Creating Empathy all Around

Simple, everyday acts till then thoughtlessly performed become acts of deliberation and courage in the face of pain.

Published: 20th March 2022 05:00 AM  |   Last Updated: 19th March 2022 02:20 PM   |  A+A-

Image used for representational purposes. ( File Photo)

Image used for representational purposes. ( File Photo)

Ever thought about how a simple dislocation in the body can change your worldview perspective?
A fractured foot, leg, or worse that inhibits movement for example. Suddenly each little threshold step assumes the dimensions of a mini mountain. To hop across, even with help, without losing balance is a thought that has to be considered and assimilated every single time. No room for error, or stumbling.
An out-of-commission arm is equally troublesome. Simple, everyday acts till then thoughtlessly performed become acts of deliberation and courage in the face of pain.

A cataract operation, such a routine procedure carried out within minutes, results in dependency… for medicines by the hour, for navigating through spaces. And then of course there is the infirmity that comes with a debilitating disease that could be congenital or strike one later in an age which again comes with its attendant line of needing to depend on the kindness and patience of others around. These are the comparatively minor issues of health that indicate mending and a return to normalcy, but the period of helpless dependence that each state brings with itself is one that can test the one who suffers and the one who offers help.

Which leads one to the next point. If minor, transitory inconveniences of the body can create so much turmoil in the placidity of daily life, what of those who have been marked by destiny or chance to suffer for life from some serious disability? Besides their own courage and the care of loved ones, is there any offer of help in making their lives easier?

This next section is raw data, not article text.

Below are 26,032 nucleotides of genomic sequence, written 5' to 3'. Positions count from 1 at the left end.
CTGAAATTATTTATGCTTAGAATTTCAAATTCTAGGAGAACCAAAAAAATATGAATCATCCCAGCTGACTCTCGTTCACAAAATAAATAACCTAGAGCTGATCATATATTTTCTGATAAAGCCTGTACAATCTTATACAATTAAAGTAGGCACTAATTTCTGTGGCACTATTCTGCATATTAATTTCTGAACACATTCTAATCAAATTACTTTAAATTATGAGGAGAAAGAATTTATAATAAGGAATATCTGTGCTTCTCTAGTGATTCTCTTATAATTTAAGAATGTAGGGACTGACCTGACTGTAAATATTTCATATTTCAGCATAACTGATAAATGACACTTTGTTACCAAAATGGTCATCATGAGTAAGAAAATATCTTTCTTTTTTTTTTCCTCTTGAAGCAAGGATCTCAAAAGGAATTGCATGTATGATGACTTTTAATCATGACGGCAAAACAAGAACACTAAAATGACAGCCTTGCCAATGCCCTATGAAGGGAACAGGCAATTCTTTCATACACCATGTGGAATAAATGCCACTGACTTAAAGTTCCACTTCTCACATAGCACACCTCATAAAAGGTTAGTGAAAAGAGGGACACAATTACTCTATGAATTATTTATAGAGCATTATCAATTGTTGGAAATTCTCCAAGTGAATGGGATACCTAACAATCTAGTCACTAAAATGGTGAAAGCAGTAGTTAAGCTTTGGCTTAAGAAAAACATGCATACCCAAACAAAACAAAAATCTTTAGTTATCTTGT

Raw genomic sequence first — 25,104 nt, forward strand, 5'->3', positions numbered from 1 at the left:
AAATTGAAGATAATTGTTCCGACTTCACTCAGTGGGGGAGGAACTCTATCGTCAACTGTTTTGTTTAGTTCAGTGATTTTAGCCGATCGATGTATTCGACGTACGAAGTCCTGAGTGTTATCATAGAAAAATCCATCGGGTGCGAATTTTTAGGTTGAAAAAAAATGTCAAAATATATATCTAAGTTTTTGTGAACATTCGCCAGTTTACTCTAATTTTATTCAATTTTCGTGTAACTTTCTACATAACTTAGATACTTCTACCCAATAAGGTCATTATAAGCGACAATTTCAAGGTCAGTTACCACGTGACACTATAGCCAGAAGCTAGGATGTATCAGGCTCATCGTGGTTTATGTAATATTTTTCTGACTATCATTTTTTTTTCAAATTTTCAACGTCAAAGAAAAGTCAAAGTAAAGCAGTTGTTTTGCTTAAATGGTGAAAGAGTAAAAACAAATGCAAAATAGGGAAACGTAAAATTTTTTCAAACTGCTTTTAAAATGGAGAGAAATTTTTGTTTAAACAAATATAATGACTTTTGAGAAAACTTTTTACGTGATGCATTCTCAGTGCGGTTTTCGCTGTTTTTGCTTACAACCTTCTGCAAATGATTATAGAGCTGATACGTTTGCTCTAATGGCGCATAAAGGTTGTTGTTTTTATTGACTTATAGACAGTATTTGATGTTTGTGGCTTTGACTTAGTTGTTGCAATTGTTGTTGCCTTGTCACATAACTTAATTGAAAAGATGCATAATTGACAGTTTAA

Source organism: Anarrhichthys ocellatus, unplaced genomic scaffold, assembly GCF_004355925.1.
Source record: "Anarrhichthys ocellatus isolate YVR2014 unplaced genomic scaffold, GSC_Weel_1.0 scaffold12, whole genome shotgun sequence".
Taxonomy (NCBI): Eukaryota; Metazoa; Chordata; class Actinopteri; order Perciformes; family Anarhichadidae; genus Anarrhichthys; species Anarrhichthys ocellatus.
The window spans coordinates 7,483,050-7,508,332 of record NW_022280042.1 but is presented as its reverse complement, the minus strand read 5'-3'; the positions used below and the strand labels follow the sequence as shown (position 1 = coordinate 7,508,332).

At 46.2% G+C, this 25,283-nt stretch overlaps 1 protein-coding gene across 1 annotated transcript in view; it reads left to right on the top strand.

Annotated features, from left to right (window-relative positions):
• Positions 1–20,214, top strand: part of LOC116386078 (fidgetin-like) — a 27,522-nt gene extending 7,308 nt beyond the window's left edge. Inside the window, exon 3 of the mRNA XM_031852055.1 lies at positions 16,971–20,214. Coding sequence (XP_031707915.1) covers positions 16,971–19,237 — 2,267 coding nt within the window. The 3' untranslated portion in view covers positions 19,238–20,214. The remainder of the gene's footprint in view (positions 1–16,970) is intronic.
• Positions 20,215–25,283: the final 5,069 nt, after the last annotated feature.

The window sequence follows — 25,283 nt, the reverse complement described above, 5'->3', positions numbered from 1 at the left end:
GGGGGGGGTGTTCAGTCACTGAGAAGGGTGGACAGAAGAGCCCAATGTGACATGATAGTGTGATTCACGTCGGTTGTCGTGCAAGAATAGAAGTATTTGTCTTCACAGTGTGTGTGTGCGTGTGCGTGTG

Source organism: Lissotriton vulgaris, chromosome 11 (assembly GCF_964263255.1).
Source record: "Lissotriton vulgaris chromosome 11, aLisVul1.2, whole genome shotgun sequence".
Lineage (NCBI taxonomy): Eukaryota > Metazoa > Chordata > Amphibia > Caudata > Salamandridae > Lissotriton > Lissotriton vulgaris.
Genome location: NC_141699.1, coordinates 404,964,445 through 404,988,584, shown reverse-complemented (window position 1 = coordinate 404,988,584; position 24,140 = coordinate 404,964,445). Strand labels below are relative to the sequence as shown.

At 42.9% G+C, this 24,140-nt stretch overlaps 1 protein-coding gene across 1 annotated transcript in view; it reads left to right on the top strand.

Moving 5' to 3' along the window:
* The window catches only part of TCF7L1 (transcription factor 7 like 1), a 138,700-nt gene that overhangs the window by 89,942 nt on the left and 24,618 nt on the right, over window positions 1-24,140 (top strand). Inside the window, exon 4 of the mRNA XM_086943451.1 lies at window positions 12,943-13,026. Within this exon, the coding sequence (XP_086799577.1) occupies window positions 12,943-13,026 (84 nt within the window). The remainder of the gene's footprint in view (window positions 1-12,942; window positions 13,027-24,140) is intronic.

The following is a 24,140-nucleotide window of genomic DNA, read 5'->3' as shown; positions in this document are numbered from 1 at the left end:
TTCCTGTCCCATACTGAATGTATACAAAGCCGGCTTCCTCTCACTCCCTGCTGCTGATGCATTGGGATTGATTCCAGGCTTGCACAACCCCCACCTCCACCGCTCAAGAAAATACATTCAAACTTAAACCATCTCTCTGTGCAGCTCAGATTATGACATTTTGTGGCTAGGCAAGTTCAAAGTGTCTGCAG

We are awakening slowly to the needs of the differently-abled, the old, and the infirm; a significant part of which population is confined to the home due to the lack of ease in navigating life outside. Slopes along stairways, escalators, lifts, special seating in public transport, and dedicated restrooms for the handicapped are more common today than they were even a decade ago.

Yet we have a long way to go. Navigating a wheelchair inside a long-distance train is impossible, many public buildings, museums, shops, art galleries, do not have wheelchair access still... two-tier cities grow in all directions but lack focus in this aspect of inclusiveness.

But yes, steps have been taken on many fronts, and it’s time to expand the thought and make more and more areas accessible to anyone unable to walk up steps because of infirmity or age.

With increased life expectancy, which sadly does not always come along with continued mobility and good health, we must sensitise ourselves to the need of the older citizen who might still be alert of the brain and eager to continue to taste of life’s delights.

After all, each of us will be old one day. That thought should be enough to create empathy all around!

Author & Consulting Editor, Penguin Random House


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